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Camping in Winter - Stuff you need

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Camping in winter can be extremely challenging for campers. Today we are gonna look at the techniques and the things we need in order to make camping in winter an enjoyable activity.

Below are the stuff you need for Winter Camping written by Bill Revill - on ways to improve your camping lifestyle. These are:

" (a) Warm clothing, which might include jackets, pullovers, thermal underwear, thick socks, beanies, gloves (or mittens), scarves, overcoats, and waterproof footwear.

(b) Extra bedding, such as sleeping bags rated for, say, minus 10 degrees. Alternatively, throw in a couple of good (woollen) blankets for each person to wrap around their sleeping bag. (Large safety pins can be handy here.) Also, a sleeping bag liner made from a surplus flannelette sheet is a great idea for chilly nights in the bush.

(c) Aboveground beds are much better than airbeds or mattresses laid out on cold ground. The “springrest” style stretcher is the best you’ll find, but other types of camp beds will do the job, just so long as they keep you up off the deck.

(d) A groundsheet is useful, spread over the tent floor, since in winter there’s higher probability thatmoisture (or rain) will find its way inside at some stage. Quality canvas is by far the most robust material for groundsheets.

(e) Newspaper finds a few extra jobs around winter campsites, like fire starting, extra insulation between stretcher and mattress, and…well, reading when the wet weather sets in!

(f) A campfire becomes the centrepiece of your camp after sunset, since the winter chill can settle over the countryside pretty rapidly, particularly in mountain areas. This means that you will have to take along a couple of bow saws, or better yet, a small chainsaw. That pile of firewood needs to be substantial!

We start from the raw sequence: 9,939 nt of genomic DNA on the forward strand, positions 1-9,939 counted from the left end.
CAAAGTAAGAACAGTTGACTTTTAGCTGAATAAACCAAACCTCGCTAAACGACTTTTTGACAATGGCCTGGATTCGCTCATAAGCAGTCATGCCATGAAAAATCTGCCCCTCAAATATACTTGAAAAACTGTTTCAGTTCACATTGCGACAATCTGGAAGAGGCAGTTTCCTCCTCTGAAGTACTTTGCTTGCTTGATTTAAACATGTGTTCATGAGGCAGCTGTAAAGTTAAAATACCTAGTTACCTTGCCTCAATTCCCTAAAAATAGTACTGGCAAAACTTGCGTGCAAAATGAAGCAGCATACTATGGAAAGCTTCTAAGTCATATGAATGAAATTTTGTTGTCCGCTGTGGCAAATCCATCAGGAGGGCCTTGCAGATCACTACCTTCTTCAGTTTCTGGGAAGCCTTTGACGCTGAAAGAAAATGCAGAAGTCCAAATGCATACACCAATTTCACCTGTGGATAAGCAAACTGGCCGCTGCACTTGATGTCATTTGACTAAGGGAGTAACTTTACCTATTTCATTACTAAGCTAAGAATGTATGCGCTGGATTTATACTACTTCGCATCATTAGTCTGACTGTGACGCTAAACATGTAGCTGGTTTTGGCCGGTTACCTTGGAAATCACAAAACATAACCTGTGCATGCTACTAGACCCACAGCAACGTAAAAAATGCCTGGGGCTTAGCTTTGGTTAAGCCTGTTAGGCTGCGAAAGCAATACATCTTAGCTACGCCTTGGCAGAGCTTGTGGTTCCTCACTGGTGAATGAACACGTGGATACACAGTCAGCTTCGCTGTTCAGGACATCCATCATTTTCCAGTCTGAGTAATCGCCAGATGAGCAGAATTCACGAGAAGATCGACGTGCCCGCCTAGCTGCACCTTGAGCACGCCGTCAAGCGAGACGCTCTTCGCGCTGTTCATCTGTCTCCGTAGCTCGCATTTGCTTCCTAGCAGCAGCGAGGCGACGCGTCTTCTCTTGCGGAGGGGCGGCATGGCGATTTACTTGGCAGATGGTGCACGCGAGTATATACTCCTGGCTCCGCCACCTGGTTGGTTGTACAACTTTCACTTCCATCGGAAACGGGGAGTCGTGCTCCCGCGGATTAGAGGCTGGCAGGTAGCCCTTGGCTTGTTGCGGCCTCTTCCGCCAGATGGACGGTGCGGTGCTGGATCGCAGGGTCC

(g) Extra awnings are important, too, since there may be times when everyone is crowded under cover during rain -- or snow! Rig up one or two tarpaulins -- using rope, tent poles, elastic straps, and tent pegs -- with the main living area handy to the warmth of your campfire. (But don’t have an awning closer than two meters to the fire’s edge.)

Depending on your destination, you might also give some thought to the possibility of snow and mud on the tracks and roads in and out of the area. These scenarios are highly likely, for example, when camping in mountainous terrain.

Snow chains could therefore be worthwhile insurance, as might jumper cables, towrope, even perhaps a small hand winch. Improvised traction aids in the form of heavy rubber mats have proved useful at times, too. And since most cars these days already have anti-freeze coolant in the radiator this shouldn’t require extra preparation"

Thanks for stopping by and please give your suggestions and comments. All the best.


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